Funny how without a casino Middleboro has already felt the effect of one. Good for you for pointing out we already have a problem...bringing a casino is only going to make that problem hugely unreachable...oh but we always have that $20,000. The way this town manages money it will be spent on Marsha's coffee. (or a new gavel when she breaks her current torture tool) Save our children and future generations from our generations faults...Do it for the sons of our town who are already gone . They can't vote but if they could what would they say? VOTE NO...there is no other option. We couldn't save them but we can save others.

Bravo Gladys once again for putting the facts that no one wants to face out there.

Anonymous said...

Ask yourselves is you would vote for the casino if Middleboro WASN'T having financial problems. It would be awful to change the town forever, just to solve a temporary problem.

AStanhope said...

When/where is the town meeting being held tomorrow?

Gladys Kravitz said...

Town Meeting:

Saturday July 28th. Baseball fields in the back of Middleboro High School. Registration in the gym. Buses will be available if you can't find a spot to park. Bikes OK to bring. Bring a lawn chair and anything else you need for a long day.

Registration begins at 8:00 am. Meeting to begin promptly at 11:00 am.

Anonymous said...


You are right on target.

In fact we should prohibit the internet as well. The websites that sevrice the perverse desires of pedophiles is readily available to all those with such prediposistions and enforces the chances they will act out on such a desire. When I was 11, a prominent Middleborough man tried to molest me (and others) at his Cambridge street home. He had with him magazines of naked kids.

Allowing computer sales to families can cause all sorts of other domestic problems. I know many people that consider the internet to be a "tool of the devil." You may be less quick to eliminate that despite others feeling it is poison.

Cigarettes need to banned from stores.

The Massachusetts Lottery should be abolished (we all often see people buying an arms length of scratch tickets that by all appeareances cannot afford such a behavior). The truth is the lottery is a "regressive tax."

Prohibition needs to be reestablished.

More families are touched and torn apart by the above than a gambling resort will cause.

The sad reality is an addicitive personality has plenty of outlets available.

In closing my opinion is that when we start to preach morality let's be consistent. Are you willing to abolish the internet,your means of making a living and a source of personal enjoyment, to prevent the associated abuses?

As a selectman I publicly went after a store that was selling beastiality videos, and others that sold cigarettes to minors and alcohol to adults. I wish I could have banned the sale of ALL alcohol cigaretts in Middlebough. But I cannot.

All these social ills are out there and have been since the beginning of mankind.

I have many friends that would love to be able to obtain jobs at the casino.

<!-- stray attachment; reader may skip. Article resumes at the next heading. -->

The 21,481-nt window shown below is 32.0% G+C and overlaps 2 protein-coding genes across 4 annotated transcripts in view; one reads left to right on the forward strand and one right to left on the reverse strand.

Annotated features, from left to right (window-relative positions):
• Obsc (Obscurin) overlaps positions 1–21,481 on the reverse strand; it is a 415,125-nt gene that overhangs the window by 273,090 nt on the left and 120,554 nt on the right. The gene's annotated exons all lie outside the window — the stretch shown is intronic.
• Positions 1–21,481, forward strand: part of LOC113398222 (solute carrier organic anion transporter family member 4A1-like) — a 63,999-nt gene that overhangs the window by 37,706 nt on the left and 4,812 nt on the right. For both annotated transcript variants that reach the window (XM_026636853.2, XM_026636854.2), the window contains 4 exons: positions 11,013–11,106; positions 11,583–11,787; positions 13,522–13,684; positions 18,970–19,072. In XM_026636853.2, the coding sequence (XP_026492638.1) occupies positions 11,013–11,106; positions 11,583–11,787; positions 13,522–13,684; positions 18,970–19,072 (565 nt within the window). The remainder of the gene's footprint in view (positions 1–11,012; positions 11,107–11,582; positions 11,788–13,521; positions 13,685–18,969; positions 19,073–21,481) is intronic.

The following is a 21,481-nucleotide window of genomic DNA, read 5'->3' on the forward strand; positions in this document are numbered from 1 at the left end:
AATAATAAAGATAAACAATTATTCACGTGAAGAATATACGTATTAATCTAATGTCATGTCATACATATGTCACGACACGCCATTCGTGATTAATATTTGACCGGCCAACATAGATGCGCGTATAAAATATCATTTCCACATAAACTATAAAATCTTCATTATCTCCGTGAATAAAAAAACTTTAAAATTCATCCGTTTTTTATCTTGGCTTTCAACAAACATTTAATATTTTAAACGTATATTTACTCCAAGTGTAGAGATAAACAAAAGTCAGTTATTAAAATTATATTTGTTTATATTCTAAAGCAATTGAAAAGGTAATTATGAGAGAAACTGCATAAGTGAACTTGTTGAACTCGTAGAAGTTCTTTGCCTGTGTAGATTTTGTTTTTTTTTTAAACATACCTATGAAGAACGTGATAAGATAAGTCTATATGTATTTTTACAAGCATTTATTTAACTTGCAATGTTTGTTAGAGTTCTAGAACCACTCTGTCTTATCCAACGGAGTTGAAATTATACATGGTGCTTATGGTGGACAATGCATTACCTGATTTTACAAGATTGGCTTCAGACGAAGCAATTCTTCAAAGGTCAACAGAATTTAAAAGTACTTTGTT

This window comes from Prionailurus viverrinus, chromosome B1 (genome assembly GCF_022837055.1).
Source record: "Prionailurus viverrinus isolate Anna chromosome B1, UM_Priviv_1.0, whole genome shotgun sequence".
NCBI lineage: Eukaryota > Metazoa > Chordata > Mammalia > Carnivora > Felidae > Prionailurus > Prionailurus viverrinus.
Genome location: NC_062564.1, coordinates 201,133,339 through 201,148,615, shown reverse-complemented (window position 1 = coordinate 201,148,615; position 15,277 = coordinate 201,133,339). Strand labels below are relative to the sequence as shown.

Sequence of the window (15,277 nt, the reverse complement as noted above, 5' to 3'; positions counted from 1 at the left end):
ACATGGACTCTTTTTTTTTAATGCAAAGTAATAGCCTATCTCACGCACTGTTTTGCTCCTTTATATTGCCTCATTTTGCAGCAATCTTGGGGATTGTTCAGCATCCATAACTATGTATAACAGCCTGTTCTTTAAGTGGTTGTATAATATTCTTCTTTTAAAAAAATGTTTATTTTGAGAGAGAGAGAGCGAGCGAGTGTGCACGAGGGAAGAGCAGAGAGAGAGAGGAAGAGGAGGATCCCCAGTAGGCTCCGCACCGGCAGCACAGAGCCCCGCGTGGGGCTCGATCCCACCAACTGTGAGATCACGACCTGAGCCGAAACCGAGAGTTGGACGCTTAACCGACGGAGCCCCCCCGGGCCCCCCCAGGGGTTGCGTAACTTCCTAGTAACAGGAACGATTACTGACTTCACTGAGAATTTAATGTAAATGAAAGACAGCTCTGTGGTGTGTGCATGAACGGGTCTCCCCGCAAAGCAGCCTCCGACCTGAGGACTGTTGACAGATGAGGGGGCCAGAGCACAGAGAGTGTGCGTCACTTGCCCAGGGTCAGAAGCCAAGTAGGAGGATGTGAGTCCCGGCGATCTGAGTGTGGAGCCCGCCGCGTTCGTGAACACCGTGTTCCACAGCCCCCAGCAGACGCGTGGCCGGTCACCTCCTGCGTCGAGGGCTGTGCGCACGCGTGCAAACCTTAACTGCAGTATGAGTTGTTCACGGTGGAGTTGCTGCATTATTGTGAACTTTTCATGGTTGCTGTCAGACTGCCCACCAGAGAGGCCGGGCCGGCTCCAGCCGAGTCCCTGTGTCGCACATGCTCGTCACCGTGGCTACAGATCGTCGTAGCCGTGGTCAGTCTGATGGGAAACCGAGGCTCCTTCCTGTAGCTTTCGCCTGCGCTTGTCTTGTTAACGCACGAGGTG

I also want to be able to preserve many places in Middleborough in the future. We need money to purchase land and RESTRICT future growth. Did you notice that subdivision is already being built on Precinct street (AKA "Most Beautiful Place on Earth)? Do you recall the name of Middleborough's Yearbooks? TIMARON: Time Marches On.

By the way I am not pro gambling and do understand the duplicity of my posistion.

Sorry if there are typos I find conversation medium you use difficult.

Lincoln D Andrews

Gladys Kravitz said...

Link, Gladys is getting cranky and tired as D-Day approaches so sorry if I appear a bit caustic.

But, frankly, I'm ashamed of you. You were a classmate of the man I mentioned. You were his high school class president.

And I'm not preching morality. The internet gives a lot back, like the freedom of speech lost at selectman's meetings - but that doesn't make internet predation OK. So smarten up. The world is neither black nor white. As grownups, we're supposed to be able to tell the difference.

Hotels are nice. Resorts are nice. In the right spot. And casinos, they belong in Vegas if anywhere.

I'm sorry to hear about your early experiences. We grew up in the same town in the same years and I know others who've had the same thing happen to them. I think you are extremely brave to fight those same forces today as an adult.

But Link, gambling addiction is real. And it's pretty bad out there in Bridgewater and Middleboro without a casino. Those were decent guys who died, and there's going will be more if you get your way.

But on the bright side, they'll be two years worth of construction work and low-paying jobs for years to come!

Now go read that contract again and go tell me it's a good deal.


Anonymous said...

I am absolutely not not looking to get "my way." I am looking to get and abide by the decision of "Town Meeting." My public statements attest to that.

People also have the freedom of choice. Whether it is to use abusive substances, gamble via the internet, or to walk into a casino.

Nor am I looking to make you cranky. I am just using your venue to express my feelings.

Anonymous said...

Ask yourself why you want this casino before you vote Yes. Will you feel the same way in 5, 10, 20 years? Will future generations be glad you voted Yes? If you aren't sure the answer to those questions is Yes, then you better vote No. Maybe you'll get another chance at a Yes vote in the future, but you won't get another chance at a No vote, and either will our kids.

Anonymous said...


Anonymous said...

My wish is that Lincoln D. Andrews will soon learn sign language so I don't have to listen to that voice ever again...And in conclusion I am opposed to the casino in Middleborough.